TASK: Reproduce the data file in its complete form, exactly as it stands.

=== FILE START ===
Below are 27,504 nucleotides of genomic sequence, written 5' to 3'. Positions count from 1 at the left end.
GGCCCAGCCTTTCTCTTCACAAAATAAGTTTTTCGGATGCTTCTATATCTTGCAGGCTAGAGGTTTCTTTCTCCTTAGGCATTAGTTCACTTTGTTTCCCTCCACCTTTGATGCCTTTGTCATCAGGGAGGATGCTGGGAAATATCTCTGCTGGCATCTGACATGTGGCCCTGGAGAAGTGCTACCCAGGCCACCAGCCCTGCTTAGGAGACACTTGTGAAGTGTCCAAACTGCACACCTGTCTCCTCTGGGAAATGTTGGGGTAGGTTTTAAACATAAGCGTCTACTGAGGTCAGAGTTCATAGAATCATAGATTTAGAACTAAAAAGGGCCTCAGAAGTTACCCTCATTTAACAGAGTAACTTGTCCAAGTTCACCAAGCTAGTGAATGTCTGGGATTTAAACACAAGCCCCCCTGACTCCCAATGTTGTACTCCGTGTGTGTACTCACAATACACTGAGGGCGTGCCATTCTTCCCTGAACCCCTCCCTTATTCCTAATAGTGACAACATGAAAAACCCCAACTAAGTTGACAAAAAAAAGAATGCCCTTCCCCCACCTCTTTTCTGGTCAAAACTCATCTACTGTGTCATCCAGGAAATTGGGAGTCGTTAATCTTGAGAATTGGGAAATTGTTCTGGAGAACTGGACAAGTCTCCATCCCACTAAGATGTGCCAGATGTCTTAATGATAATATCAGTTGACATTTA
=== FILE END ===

Below are 27,504 nucleotides of genomic sequence, written 5' to 3'. Positions count from 1 at the left end.
GGCCCAGCCTTTCTCTTCACAAAATAAGTTTTTCGGATGCTTCTATATCTTGCAGGCTAGAGGTTTCTTTCTCCTTAGGCATTAGTTCACTTTGTTTCCCTCCACCTTTGATGCCTTTGTCATCAGGGAGGATGCTGGGAAATATCTCTGCTGGCATCTGACATGTGGCCCTGGAGAAGTGCTACCCAGGCCACCAGCCCTGCTTAGGAGACACTTGTGAAGTGTCCAAACTGCACACCTGTCTCCTCTGGGAAATGTTGGGGTAGGTTTTAAACATAAGCGTCTACTGAGGTCAGAGTTCATAGAATCATAGATTTAGAACTAAAAAGGGCCTCAGAAGTTACCCTCATTTAACAGAGTAACTTGTCCAAGTTCACCAAGCTAGTGAATGTCTGGGATTTAAACACAAGCCCCCCTGACTCCCAATGTTGTACTCCGTGTGTGTACTCACAATACACTGAGGGCGTGCCATTCTTCCCTGAACCCCTCCCTTATTCCTAATAGTGACAACATGAAAAACCCCAACTAAGTTGACAAAAAAAAGAATGCCCTTCCCCCACCTCTTTTCTGGTCAAAACTCATCTACTGTGTCATCCAGGAAATTGGGAGTCGTTAATCTTGAGAATTGGGAAATTGTTCTGGAGAACTGGACAAGTCTCCATCCCACTAAGATGTGCCAGATGTCTTAATGATAATATCAGTTGACATTTA